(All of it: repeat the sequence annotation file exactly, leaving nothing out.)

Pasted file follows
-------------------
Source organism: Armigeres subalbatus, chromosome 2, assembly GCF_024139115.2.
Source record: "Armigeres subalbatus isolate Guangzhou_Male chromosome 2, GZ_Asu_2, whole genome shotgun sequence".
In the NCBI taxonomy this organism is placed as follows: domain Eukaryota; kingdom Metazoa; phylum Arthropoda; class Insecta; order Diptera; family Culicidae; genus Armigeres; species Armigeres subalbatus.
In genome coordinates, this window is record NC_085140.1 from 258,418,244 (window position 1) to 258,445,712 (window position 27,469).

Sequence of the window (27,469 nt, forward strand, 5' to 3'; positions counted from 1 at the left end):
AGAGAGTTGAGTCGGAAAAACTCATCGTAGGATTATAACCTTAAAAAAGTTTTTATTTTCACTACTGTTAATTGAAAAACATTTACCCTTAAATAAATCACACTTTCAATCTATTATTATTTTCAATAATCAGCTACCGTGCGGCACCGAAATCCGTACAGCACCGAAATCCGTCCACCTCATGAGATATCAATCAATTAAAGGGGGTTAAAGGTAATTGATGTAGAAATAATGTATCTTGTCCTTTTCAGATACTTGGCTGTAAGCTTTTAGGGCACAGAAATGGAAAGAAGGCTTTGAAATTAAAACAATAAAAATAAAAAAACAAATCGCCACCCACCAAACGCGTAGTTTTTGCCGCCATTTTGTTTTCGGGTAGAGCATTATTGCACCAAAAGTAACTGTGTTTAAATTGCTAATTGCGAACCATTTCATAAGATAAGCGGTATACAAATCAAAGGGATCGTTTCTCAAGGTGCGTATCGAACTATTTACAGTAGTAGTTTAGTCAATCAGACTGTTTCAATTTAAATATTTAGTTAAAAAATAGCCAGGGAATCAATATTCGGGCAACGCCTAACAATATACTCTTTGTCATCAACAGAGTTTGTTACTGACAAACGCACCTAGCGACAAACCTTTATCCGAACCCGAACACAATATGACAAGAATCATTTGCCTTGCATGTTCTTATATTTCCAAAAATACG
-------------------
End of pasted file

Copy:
Source organism: Armigeres subalbatus, chromosome 2, assembly GCF_024139115.2.
Source record: "Armigeres subalbatus isolate Guangzhou_Male chromosome 2, GZ_Asu_2, whole genome shotgun sequence".
In the NCBI taxonomy this organism is placed as follows: domain Eukaryota; kingdom Metazoa; phylum Arthropoda; class Insecta; order Diptera; family Culicidae; genus Armigeres; species Armigeres subalbatus.
In genome coordinates, this window is record NC_085140.1 from 258,418,244 (window position 1) to 258,445,712 (window position 27,469).

Sequence of the window (27,469 nt, forward strand, 5' to 3'; positions counted from 1 at the left end):
AGAGAGTTGAGTCGGAAAAACTCATCGTAGGATTATAACCTTAAAAAAGTTTTTATTTTCACTACTGTTAATTGAAAAACATTTACCCTTAAATAAATCACACTTTCAATCTATTATTATTTTCAATAATCAGCTACCGTGCGGCACCGAAATCCGTACAGCACCGAAATCCGTCCACCTCATGAGATATCAATCAATTAAAGGGGGTTAAAGGTAATTGATGTAGAAATAATGTATCTTGTCCTTTTCAGATACTTGGCTGTAAGCTTTTAGGGCACAGAAATGGAAAGAAGGCTTTGAAATTAAAACAATAAAAATAAAAAAACAAATCGCCACCCACCAAACGCGTAGTTTTTGCCGCCATTTTGTTTTCGGGTAGAGCATTATTGCACCAAAAGTAACTGTGTTTAAATTGCTAATTGCGAACCATTTCATAAGATAAGCGGTATACAAATCAAAGGGATCGTTTCTCAAGGTGCGTATCGAACTATTTACAGTAGTAGTTTAGTCAATCAGACTGTTTCAATTTAAATATTTAGTTAAAAAATAGCCAGGGAATCAATATTCGGGCAACGCCTAACAATATACTCTTTGTCATCAACAGAGTTTGTTACTGACAAACGCACCTAGCGACAAACCTTTATCCGAACCCGAACACAATATGACAAGAATCATTTGCCTTGCATGTTCTTATATTTCCAAAAATACG